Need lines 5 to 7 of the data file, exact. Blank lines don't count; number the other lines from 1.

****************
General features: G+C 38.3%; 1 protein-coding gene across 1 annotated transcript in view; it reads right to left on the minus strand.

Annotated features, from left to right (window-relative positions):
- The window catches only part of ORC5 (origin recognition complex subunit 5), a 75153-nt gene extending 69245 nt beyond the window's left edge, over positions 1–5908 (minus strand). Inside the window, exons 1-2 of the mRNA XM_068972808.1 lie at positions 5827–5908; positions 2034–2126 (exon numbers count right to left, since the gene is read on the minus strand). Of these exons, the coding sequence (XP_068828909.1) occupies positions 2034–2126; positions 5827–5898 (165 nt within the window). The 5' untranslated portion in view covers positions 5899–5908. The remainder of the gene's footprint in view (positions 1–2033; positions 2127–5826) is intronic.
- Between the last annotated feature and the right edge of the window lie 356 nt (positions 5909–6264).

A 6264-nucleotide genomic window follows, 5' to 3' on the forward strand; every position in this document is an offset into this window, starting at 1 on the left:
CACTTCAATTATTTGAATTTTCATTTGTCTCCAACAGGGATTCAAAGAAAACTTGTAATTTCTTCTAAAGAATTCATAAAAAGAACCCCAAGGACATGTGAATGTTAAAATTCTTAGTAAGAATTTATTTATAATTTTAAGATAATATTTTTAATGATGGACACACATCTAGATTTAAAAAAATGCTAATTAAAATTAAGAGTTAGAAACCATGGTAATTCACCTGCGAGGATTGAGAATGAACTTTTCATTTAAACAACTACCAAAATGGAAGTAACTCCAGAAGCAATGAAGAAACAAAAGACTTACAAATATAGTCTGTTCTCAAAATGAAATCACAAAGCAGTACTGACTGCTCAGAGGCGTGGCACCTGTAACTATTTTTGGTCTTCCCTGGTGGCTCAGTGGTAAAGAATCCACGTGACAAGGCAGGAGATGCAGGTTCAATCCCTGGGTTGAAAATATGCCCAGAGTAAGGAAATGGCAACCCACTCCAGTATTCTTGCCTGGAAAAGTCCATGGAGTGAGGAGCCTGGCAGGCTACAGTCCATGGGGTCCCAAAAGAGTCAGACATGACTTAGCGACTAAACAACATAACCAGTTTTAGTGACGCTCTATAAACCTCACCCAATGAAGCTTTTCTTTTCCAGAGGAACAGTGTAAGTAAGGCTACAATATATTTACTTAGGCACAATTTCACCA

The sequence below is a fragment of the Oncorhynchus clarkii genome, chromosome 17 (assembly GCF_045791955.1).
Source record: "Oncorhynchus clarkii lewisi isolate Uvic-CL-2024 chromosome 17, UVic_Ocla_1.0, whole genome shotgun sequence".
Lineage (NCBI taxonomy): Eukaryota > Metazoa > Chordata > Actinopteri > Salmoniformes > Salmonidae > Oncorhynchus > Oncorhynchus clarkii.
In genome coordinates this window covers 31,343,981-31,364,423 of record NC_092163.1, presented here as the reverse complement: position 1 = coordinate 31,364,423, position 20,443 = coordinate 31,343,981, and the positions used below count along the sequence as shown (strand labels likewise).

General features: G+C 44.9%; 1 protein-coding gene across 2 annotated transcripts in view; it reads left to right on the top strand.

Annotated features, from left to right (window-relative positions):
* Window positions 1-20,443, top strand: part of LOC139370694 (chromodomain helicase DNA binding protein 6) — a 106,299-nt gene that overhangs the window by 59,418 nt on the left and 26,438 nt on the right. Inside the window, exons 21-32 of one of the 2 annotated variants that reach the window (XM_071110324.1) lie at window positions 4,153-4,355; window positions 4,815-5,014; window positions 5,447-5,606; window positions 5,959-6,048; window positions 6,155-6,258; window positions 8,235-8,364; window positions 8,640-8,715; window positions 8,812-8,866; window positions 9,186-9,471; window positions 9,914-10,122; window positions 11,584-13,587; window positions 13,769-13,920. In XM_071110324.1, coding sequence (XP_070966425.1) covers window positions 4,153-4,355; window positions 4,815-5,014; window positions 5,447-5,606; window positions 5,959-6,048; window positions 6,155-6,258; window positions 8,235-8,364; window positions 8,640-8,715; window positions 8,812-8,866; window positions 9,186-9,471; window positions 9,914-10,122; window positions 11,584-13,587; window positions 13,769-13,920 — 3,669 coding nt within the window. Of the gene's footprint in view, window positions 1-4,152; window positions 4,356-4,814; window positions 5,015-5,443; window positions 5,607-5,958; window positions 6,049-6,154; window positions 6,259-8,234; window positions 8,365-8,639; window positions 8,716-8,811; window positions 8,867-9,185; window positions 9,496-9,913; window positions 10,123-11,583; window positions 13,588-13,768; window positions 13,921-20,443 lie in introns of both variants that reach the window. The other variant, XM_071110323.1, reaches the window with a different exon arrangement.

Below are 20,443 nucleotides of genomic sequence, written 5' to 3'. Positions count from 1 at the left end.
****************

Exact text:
A 6264-nucleotide genomic window follows, 5' to 3' on the forward strand; every position in this document is an offset into this window, starting at 1 on the left:
CACTTCAATTATTTGAATTTTCATTTGTCTCCAACAGGGATTCAAAGAAAACTTGTAATTTCTTCTAAAGAATTCATAAAAAGAACCCCAAGGACATGTGAATGTTAAAATTCTTAGTAAGAATTTATTTATAATTTTAAGATAATATTTTTAATGATGGACACACATCTAGATTTAAAAAAATGCTAATTAAAATTAAGAGTTAGAAACCATGGTAATTCACCTGCGAGGATTGAGAATGAACTTTTCATTTAAACAACTACCAAAATGGAAGTAACTCCAGAAGCAATGAAGAAACAAAAGACTTACAAATATAGTCTGTTCTCAAAATGAAATCACAAAGCAGTACTGACTGCTCAGAGGCGTGGCACCTGTAACTATTTTTGGTCTTCCCTGGTGGCTCAGTGGTAAAGAATCCACGTGACAAGGCAGGAGATGCAGGTTCAATCCCTGGGTTGAAAATATGCCCAGAGTAAGGAAATGGCAACCCACTCCAGTATTCTTGCCTGGAAAAGTCCATGGAGTGAGGAGCCTGGCAGGCTACAGTCCATGGGGTCCCAAAAGAGTCAGACATGACTTAGCGACTAAACAACATAACCAGTTTTAGTGACGCTCTATAAACCTCACCCAATGAAGCTTTTCTTTTCCAGAGGAACAGTGTAAGTAAGGCTACAATATATTTACTTAGGCACAATTTCACCA

The sequence below is a fragment of the Oncorhynchus clarkii genome, chromosome 17 (assembly GCF_045791955.1).